Modern metallurgist

Modern metallurgist


[MUSIC PLAYING] I often use this analogy to cooking. You want to get a certain texture and and a certain taste. And in the case of metals
production it’s the same thing. You add a little bit of iron and a little bit of
manganese and a little bit of titanium and maybe a little bit of carbon to get
a set of properties that you want fatigue resistance failure resistance,
strength and ductility, formability and so forth. In our lab there is a specific focus on what we call healing or self-healing of metals. [MUSIC AND BACKGROUND TALKING] We use steels and aluminum alloys and titanium alloys in cars and constructions, in planes, even in our bodies, so we use
implants. We want lighter cars, but at the same time we want cars that are safer. We want planes that have longer lifetime and can carry more people in a single run. But on top of it, there are also environmental challenges and this is one of the things that we in my group focus on. If we want to cut down carbon
dioxide emissions we cannot rely solely on processing
solutions we have to rely also on material solutions. In other words we, have to find ways of using less metals and we have to find ways of using metals
that go for a longer time. Sort of an extreme example that I like is Mars expedition for instance. Think about the days when this is possible. We won’t be able to carry tons of steel from Earth to Mars. And there also these kind of healing or resetting concepts would be very critical. Once we produce these alloys that we designed based on our healing or resetting concepts we of course want to characterize these materials. Then then we have a better understanding of how we can manipulate these microstructures. In a traditional lab you use relatively larger rigs and carry out experiments then you look at the microstructure. We hear in in my lab follow a different
approach when we use what is called in situ techniques so that we gather
information about both the mechanical response and information about the micro structural response at the same time so that we can connect these dots. And to be able to do this we constantly come up with with new techniques for our electron microscope. For example most of the materials that we design
have nano structures So individual properties of the structures are very important. So how do you test these these individual properties? You do this by getting a tiny probe and being able to do in situ small-scale
indentation experiments. It’s like taking a tiny pin and pinching different phases to look at how hard they are and how stiff they are. When we are shaping metals for different processes for example you just produce a sheet metal and you want to use it to make the body of a car. The the way the metal deforms locally is very different than just a normal actual tension test that we typically do in the lab characterize this behavior. So locally parts of the metal is being stretched in both directions parts of the metal are stretched only in one direction and parts of the metal are bent. So typically in metallurgical labs these these strain puff effects are not so much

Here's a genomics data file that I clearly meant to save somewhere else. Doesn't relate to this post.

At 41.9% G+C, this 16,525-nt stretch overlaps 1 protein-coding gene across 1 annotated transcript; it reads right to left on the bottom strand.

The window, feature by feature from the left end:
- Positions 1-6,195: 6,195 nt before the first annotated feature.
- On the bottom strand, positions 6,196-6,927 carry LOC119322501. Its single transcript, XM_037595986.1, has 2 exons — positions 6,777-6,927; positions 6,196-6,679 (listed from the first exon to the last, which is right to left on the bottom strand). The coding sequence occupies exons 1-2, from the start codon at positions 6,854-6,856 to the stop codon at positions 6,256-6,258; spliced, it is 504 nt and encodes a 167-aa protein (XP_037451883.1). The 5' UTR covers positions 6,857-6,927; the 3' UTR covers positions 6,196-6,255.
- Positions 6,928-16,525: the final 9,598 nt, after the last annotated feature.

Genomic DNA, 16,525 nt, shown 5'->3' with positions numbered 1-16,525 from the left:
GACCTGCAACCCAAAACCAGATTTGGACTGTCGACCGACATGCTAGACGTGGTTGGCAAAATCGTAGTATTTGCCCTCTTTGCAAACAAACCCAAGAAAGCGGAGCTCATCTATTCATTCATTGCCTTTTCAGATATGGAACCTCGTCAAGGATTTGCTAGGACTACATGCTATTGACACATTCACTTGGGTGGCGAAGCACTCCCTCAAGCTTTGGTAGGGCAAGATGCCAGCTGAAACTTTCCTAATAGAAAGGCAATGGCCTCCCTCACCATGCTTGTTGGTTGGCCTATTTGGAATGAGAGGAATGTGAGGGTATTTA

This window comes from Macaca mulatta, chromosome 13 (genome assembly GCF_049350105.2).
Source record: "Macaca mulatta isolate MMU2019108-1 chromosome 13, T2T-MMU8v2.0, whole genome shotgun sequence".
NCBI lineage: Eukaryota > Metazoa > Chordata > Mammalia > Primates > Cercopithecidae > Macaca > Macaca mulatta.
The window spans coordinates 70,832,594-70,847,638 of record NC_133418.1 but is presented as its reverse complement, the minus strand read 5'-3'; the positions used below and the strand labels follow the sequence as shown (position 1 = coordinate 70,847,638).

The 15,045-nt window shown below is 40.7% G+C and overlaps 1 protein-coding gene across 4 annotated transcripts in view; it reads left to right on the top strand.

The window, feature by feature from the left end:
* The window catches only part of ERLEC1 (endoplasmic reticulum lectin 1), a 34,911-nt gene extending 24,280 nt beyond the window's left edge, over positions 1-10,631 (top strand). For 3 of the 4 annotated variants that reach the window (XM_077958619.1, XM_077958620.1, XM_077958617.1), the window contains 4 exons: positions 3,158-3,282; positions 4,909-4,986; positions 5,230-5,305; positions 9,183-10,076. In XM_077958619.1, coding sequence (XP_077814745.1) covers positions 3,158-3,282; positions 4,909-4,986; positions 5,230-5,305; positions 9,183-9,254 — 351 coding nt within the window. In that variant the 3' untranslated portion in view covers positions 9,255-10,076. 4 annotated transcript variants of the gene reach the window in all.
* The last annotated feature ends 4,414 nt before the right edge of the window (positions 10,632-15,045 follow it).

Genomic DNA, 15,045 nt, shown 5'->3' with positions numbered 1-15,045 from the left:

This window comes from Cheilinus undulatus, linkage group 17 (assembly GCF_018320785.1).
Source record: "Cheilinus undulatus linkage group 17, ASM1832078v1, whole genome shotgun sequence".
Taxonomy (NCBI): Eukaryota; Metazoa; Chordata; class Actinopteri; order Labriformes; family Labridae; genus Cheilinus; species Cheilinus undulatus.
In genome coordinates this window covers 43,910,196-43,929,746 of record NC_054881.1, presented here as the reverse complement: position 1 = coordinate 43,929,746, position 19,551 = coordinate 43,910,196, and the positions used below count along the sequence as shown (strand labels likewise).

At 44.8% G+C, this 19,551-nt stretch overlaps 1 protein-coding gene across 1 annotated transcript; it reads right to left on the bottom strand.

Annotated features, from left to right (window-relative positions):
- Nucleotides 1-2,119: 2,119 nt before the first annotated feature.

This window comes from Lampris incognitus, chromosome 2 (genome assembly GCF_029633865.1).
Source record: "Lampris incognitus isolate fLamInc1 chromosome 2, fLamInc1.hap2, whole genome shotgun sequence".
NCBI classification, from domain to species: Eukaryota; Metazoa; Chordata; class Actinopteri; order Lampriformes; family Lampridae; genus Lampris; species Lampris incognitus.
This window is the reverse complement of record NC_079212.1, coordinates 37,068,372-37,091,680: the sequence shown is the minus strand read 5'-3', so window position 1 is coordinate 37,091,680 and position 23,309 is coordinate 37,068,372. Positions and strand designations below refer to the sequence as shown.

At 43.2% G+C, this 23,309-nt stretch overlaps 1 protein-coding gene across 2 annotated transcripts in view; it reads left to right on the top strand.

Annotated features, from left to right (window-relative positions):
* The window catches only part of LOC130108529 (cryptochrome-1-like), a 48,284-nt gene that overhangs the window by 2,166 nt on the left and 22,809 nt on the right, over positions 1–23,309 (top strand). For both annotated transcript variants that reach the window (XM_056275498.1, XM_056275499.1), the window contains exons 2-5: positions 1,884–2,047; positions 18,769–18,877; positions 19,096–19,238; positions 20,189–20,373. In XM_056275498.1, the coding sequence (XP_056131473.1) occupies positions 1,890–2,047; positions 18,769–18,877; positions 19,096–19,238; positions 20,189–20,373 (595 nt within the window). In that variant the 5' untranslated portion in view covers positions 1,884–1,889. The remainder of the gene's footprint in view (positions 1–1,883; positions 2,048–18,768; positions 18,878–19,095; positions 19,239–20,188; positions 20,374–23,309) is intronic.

investigated. So what we do is we carry out what is
called bulge tests. You take a thin sheet of metal, so this is a typical sample and this is very thin and
you clamp it in such a way that you can apply pressure from the bottom and
bulge it. This is quite an interesting technique because it allows us to stop the experiment at any given time, take the sample out and bring it
back again to our electron microscope. Because remember one of our main focuses is being able to do things in situ, being able to track our microstructures evolve under complex boundary conditions. We want to understand the orientation dependence of damage resistance and we do this by milling out – micro milling – a shape like a flower, like a star. And then we put cyclic loads on this material so that the direction in which the material is most sensitive to the cracking you would would see that the crack would nucleate and propagate. And once the crack starts propagating, then we can look at the interaction of this crack with the surrounding microstructure. [MUSIC, LAUGHING, BACKGROUND TALKING] If we look at our own lives, I see that more and more we lose this capability to reuse things. I know from my own family that my father is much more capable of repairing things than myself. And I know from his stories that his father was. So from a more social perspective we lose this capability of repair and reuse more and more and thus I think it’s very important for us scientists to show that this is still both scientifically interesting, and engineering wise, it’s also feasible and logical. [MUSIC, LAUGHING, BACKGROUND TALKING]


4 thoughts on “Modern metallurgist

  1. I wish you guys would shut up the know it all Black Smiths who think their trade knowledge in working metal is THE definitive last word on ferrous metals, metallurgy, solid state physics, materials science, foundry practice, machinability, heat treatment, properties of materials and the rest.

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